I learned this morning that the Trump Administration is considering drastically reducing and restricting the refugee admissions program, a program that has established our country over the past 40 years as a leader on the world stage in welcoming and caring for some of the most vulnerable people in the world. There is even conversation in the administration around reducing refugee admissions to zero.
Last week I was invited by Welcome Women to join a group of about a dozen Christian women including writers/podcasters/advocates to visit the border between El Paso, Texas and Juarez, Mexico to meet with asylum seekers and border agents as well as visit shelters and the wall itself. We heard heartbreaking stories; we prayed; we learned so much. The hope is that each of us who attended will use our various platforms to reach a wider audience to inform and encourage them to respond to this crisis and reach out in love to the people whose lives are impacted by it.
Before my trip last week, I didn’t understand the difference between a refugee, a person seeking asylum, and an undocumented immigrant.
I learned that refugees are people fleeing persecution, violence, and danger in their native countries who are granted the status of refugee and then admitted to the United States.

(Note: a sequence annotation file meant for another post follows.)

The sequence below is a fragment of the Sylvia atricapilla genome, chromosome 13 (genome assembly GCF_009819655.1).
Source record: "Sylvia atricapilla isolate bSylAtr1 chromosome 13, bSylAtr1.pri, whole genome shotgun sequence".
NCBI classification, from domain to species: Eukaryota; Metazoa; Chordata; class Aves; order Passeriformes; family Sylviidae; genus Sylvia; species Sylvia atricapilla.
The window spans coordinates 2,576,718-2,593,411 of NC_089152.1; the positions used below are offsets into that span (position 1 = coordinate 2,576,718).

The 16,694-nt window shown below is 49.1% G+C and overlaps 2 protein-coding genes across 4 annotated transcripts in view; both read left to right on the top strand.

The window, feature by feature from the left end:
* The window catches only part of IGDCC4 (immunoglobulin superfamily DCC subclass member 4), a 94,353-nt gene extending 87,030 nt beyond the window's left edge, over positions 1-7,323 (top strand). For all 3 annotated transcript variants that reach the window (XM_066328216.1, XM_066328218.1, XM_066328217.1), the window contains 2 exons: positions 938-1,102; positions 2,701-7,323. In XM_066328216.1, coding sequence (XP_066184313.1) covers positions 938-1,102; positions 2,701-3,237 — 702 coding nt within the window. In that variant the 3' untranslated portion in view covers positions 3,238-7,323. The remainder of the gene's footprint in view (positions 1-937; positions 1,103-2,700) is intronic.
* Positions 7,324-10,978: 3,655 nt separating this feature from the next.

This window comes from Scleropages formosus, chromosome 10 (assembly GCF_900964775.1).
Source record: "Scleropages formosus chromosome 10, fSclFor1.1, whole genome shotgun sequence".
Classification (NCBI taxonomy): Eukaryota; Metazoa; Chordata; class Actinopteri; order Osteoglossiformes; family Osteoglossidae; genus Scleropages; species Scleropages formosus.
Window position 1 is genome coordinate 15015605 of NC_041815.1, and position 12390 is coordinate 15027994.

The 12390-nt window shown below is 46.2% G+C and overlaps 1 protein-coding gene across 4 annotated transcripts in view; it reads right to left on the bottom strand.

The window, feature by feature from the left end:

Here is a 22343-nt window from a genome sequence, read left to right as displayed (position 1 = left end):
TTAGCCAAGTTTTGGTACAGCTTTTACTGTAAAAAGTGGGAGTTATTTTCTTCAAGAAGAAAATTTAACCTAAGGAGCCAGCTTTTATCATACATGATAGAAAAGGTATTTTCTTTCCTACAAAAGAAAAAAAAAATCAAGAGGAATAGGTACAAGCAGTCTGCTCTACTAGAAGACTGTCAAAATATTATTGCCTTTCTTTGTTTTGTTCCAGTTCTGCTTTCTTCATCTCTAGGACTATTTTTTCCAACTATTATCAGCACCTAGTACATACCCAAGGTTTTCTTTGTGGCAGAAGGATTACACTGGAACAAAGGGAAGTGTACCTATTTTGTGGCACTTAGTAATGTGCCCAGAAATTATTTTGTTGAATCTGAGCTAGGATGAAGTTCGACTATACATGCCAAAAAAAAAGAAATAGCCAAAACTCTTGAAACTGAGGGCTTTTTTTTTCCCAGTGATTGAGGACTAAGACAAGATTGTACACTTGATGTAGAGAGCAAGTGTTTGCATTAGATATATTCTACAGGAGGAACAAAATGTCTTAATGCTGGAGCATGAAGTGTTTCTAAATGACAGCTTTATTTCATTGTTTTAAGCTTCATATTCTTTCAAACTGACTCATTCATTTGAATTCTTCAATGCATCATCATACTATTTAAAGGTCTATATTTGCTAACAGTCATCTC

People seeking asylum are also people fleeing persecution and violence, but in this case they have not been already designated as a refugee before their arrival in the US. We have seen an unprecedented number of families from Central America seeking asylum in recent years. We have simultaneously reduced the number of refugees admissions by more than half.
On a pragmatic level, resettling refugees helps stabilize regions of global instability, and demonstrates our responsibility— our ability to respond— in the face of the violence and suffering that has happened in places like Iraq and Afghanistan. On a more basic human level, this program supports an understanding of our nation as a place of refuge, a nation of hope, and a land of plenty. The administration has already reduced the number of refugees admitted to the country by 70 percent, to 30,000.
If you’re like I was – severely uninformed about the crisis – let me recommend to you this reading list the organizers gave us.
I’ve also posted some video and photos from my trip in my saved Instagram stories (those little circles at the top of my page).
I will write more about what I’m processing from my trip to the US/Mexico border soon, but today’s news struck home. Below are two news articles about the recent developments in refugee admissions.